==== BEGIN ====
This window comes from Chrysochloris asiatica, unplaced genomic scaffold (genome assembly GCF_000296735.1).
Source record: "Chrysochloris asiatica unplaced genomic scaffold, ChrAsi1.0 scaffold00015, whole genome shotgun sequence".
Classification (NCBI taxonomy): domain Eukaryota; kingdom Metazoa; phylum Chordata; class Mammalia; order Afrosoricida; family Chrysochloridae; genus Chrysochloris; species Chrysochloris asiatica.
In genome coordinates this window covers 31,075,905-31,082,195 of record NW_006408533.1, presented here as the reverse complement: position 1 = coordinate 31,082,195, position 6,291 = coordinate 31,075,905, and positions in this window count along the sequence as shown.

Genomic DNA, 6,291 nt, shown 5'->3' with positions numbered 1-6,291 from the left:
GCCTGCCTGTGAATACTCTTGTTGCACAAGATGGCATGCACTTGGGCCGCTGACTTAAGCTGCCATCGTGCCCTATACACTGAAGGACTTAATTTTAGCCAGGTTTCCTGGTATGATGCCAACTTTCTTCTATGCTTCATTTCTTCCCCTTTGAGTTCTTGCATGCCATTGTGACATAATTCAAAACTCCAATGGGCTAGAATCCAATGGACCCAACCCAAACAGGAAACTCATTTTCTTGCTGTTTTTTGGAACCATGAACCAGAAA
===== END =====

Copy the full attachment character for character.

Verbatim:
This window comes from Chrysochloris asiatica, unplaced genomic scaffold (genome assembly GCF_000296735.1).
Source record: "Chrysochloris asiatica unplaced genomic scaffold, ChrAsi1.0 scaffold00015, whole genome shotgun sequence".
Classification (NCBI taxonomy): domain Eukaryota; kingdom Metazoa; phylum Chordata; class Mammalia; order Afrosoricida; family Chrysochloridae; genus Chrysochloris; species Chrysochloris asiatica.
In genome coordinates this window covers 31,075,905-31,082,195 of record NW_006408533.1, presented here as the reverse complement: position 1 = coordinate 31,082,195, position 6,291 = coordinate 31,075,905, and positions in this window count along the sequence as shown.

Genomic DNA, 6,291 nt, shown 5'->3' with positions numbered 1-6,291 from the left:
GCCTGCCTGTGAATACTCTTGTTGCACAAGATGGCATGCACTTGGGCCGCTGACTTAAGCTGCCATCGTGCCCTATACACTGAAGGACTTAATTTTAGCCAGGTTTCCTGGTATGATGCCAACTTTCTTCTATGCTTCATTTCTTCCCCTTTGAGTTCTTGCATGCCATTGTGACATAATTCAAAACTCCAATGGGCTAGAATCCAATGGACCCAACCCAAACAGGAAACTCATTTTCTTGCTGTTTTTTGGAACCATGAACCAGAAA